May 12, 2014, by Tara de Cozar
Sharing your research — what does Simon Singh think?
The Graduate School’s annual Research Showcase takes place on Wednesday 18 June. It’s a great event, showcasing the variety of PhD research taking place at the University. Sixty researchers will present posters they’ve designed about their work — communicating their ideas to people with a limited or no knowledge of their field. For the students, it’s a useful exercise in good communication, and a brilliant opportunity to get an idea of what their peers across the University are up to. And for visitors? Well, staff, students and members of the public can wander round and be dazzled by all the amazing research taking place at postgrad level. They can also vote on their favourite poster.
Another reason to put this in your diary is the guest lecture by journalist and broadcaster Simon Singh. Simon’s made programmes and written books about a range of research — from Fermat’s Last Theorum and the science of code breaking to the maths found hidden in The Simpsons. Communicating research to a broader audience is what he does. I asked him what he thought about postgrads communicating their own research.
Do you think that promoting research should be something that PhDs learn about?
I completed my PhD over twenty years ago, before the boom in science engagement and before some of the tools used today (e.g., blogging, YouTube) were available. My main advice is that not everyone has the natural ability to communicate their research or has a field of research that will resonate with the public. That does not exclude anybody from improving their ability to communicate, but I think it means that some should and could do more or less than others. In other words, if you are built solely to do research, then focus on that. If you are built in such a way that you can also make your research interesting to others, then set aside the time to take on that responsibility.
Also, if you are going to spend time on this activity, then treat it very, very, seriously. Examine every detail of your activity, learn from your mistakes, and try to get decent feedback in order to improve. Getting good feedback is very hard, as most people will respond by saying your blog/lecture/etc. was “really good”. I try to find someone whose opinion I trust, and I appoint them to give me point by point feedback on everything, both the good and the bad.
As a writer, are you interested in the work currently being done by PhDs, or do you see it as backstory for later achievements? Is it something journalists take the time to examine? And if not, should they make time to?
Journalists are solely interested in a good story. That generally means an important breakthrough, which generally means that there is a focus on the research team or the research leader, and not necessarily the PhD student. But PhD students should not be looking to hit the headlines, but rather to reach out to the public via lectures, school visits, blogs, podcasts, videos and even just chatting to mates down the pub. When you consider your activity, there are various factors to consider (e.g., is it fun and interesting for you?), but the most important factor is whether or not you are making sufficient impact for the time you are setting aside and for the money you might be spending. In short, be smart about your science engagement.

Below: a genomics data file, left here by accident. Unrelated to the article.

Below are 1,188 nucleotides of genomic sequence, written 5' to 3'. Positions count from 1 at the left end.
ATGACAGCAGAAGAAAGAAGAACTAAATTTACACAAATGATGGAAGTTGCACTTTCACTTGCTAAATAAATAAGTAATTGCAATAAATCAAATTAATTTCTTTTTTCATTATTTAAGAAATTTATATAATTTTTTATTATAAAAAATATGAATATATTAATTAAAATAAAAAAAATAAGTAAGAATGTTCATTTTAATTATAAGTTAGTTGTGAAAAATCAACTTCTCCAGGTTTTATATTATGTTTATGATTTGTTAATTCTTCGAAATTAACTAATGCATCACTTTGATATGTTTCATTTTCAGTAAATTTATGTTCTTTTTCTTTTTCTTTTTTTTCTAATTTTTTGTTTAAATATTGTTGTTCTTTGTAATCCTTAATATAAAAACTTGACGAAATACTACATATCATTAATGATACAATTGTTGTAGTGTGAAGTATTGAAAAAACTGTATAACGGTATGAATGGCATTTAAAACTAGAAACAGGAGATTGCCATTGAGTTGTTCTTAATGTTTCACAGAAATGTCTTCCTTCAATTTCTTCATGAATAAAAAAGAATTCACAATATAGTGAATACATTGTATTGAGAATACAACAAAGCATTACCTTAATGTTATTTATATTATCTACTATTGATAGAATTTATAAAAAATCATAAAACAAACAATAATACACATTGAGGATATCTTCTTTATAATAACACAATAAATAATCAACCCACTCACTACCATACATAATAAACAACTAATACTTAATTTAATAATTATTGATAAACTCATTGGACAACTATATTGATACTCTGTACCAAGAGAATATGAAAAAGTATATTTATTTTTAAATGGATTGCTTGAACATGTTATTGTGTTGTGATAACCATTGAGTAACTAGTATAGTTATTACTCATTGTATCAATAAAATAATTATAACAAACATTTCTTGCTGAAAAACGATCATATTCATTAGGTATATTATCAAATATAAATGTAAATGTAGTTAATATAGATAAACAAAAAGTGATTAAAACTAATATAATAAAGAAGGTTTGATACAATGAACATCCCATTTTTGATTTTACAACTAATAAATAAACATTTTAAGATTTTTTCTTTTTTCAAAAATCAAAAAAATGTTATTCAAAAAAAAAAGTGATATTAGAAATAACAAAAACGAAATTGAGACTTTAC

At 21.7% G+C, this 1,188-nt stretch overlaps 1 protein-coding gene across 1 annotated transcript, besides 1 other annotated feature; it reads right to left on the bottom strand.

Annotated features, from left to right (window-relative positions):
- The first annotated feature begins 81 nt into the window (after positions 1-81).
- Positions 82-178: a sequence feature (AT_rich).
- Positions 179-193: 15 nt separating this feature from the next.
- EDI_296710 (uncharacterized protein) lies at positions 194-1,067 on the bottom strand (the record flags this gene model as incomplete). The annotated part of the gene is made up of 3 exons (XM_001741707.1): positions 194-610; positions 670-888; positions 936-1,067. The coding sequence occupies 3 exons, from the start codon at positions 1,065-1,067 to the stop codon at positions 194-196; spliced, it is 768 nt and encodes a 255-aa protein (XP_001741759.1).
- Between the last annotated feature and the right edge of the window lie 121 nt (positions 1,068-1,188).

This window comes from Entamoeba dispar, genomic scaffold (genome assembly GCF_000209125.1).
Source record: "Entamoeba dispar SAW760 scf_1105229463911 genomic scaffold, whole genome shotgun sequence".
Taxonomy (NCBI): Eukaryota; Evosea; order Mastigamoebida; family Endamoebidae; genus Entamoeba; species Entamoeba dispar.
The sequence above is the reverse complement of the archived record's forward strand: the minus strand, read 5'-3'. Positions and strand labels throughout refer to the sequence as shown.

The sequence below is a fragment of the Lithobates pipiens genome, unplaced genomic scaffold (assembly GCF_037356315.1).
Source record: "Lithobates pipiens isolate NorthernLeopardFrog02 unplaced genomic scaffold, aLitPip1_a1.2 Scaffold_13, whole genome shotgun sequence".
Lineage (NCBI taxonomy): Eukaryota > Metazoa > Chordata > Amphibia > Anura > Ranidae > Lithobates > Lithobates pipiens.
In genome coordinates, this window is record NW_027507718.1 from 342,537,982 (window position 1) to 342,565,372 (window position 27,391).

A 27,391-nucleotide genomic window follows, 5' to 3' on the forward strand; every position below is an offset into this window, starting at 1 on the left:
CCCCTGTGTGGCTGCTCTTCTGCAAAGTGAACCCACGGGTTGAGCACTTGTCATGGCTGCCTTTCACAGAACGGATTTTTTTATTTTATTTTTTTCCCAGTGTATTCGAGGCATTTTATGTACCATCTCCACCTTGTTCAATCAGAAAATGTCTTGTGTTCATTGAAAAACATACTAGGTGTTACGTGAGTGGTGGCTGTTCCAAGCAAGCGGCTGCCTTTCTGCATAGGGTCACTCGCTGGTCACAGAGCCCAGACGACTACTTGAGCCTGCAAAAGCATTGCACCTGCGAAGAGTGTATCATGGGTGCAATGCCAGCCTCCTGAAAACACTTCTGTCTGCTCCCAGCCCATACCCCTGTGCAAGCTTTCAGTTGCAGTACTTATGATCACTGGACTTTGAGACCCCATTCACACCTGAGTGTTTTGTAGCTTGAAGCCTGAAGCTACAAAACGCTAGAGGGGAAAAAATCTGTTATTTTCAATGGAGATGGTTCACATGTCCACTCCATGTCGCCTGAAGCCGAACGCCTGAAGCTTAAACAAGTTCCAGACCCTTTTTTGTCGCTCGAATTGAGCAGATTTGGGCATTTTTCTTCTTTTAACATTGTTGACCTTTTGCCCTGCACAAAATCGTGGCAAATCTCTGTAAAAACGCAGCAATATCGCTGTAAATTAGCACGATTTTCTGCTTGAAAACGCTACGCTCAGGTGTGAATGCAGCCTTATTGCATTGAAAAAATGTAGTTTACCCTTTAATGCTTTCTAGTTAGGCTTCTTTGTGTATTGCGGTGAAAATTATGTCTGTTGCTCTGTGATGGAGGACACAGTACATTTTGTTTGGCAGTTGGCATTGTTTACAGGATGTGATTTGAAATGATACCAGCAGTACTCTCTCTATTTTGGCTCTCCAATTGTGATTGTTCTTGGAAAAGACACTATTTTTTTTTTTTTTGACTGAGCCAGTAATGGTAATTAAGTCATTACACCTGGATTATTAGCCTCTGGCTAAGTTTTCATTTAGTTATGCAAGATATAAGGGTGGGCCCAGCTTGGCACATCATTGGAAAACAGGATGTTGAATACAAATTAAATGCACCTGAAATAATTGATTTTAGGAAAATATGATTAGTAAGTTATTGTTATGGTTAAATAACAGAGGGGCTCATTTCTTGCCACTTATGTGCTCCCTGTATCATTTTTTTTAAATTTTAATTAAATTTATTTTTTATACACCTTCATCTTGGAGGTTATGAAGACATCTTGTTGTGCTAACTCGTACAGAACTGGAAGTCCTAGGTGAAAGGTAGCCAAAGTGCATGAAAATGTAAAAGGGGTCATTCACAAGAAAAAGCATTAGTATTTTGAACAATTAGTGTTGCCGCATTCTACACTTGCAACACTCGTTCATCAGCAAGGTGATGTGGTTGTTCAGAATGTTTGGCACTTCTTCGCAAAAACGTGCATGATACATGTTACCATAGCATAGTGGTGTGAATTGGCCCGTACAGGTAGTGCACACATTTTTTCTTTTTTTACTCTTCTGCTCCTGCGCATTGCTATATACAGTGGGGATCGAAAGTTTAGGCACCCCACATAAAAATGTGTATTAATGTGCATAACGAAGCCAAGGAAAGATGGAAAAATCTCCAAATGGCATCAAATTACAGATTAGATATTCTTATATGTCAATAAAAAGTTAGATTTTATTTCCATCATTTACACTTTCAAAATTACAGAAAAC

Sadly, I see a lot of box-ticking in this area, with little focus on whether a particular activity is making a difference. I recall being asked to visit Wales a few years ago, and a month before the planned visit I learned that the audience would be only 60 people! I explained that if I was going to spend an entire day travelling to and from Wales for just 60 people then I would have to charge, but if they could get an audience of 200 then I would do it for just the rail fare. In fact, the audience turned out to be 300, because the organisers had been forced into realising that this ought to be about more than just ticking the box that said “we organised a lecture with Simon Singh”.
To be fair on those particular lecture organisers, such sloppiness can run through the whole establishment, from the research councils to the Institute of Physics, whereby serious amounts of money are (in my opinion) wasted on science engagement projects. Does the general public really want to visit a gallery full of photographic portraits of mathematicians, or an art installation about particle physics, or a ballet about Einstein? I often find there is an over-emphasis on ‘innovation’, but simple techniques done well are typically the most effective.
Academics at all levels can be a bit wary about publicising their research, for fear that it’s going to be overegged or misunderstood by the press… Do you think that’s a valid concern?
I think it is all about weighing up the pros and the cons. How much time and money will this cost, and how much benefit will there be in terms of public engagement and promoting your research? Are there any risks, such as being misquoted and getting into trouble with your colleagues? Could this open new doors or is it a good opportunity to develop your skills? Is it a live interview (in which case you cannot be misquoted, but the downside is possible nerves and saying something silly)?
Before I end, I should stress that Nottingham has been a hub for one of the best science engagement projects in the world ever, namely the Periodic Table, created by the Chemistry Department and Brady Haran. Take a look at this YouTube channel to see the definition of effective science engagement. Funny, sharp, witty, clever, with real science and real scientists, all delivered on a tiny budget. They have just delivered their 500th video, with some achieving over 1 million hits, and most of the others reaching over 100,000 hits. That beats travelling one hundred miles (and back) to a science festival and talking to twelve people and a pot plant.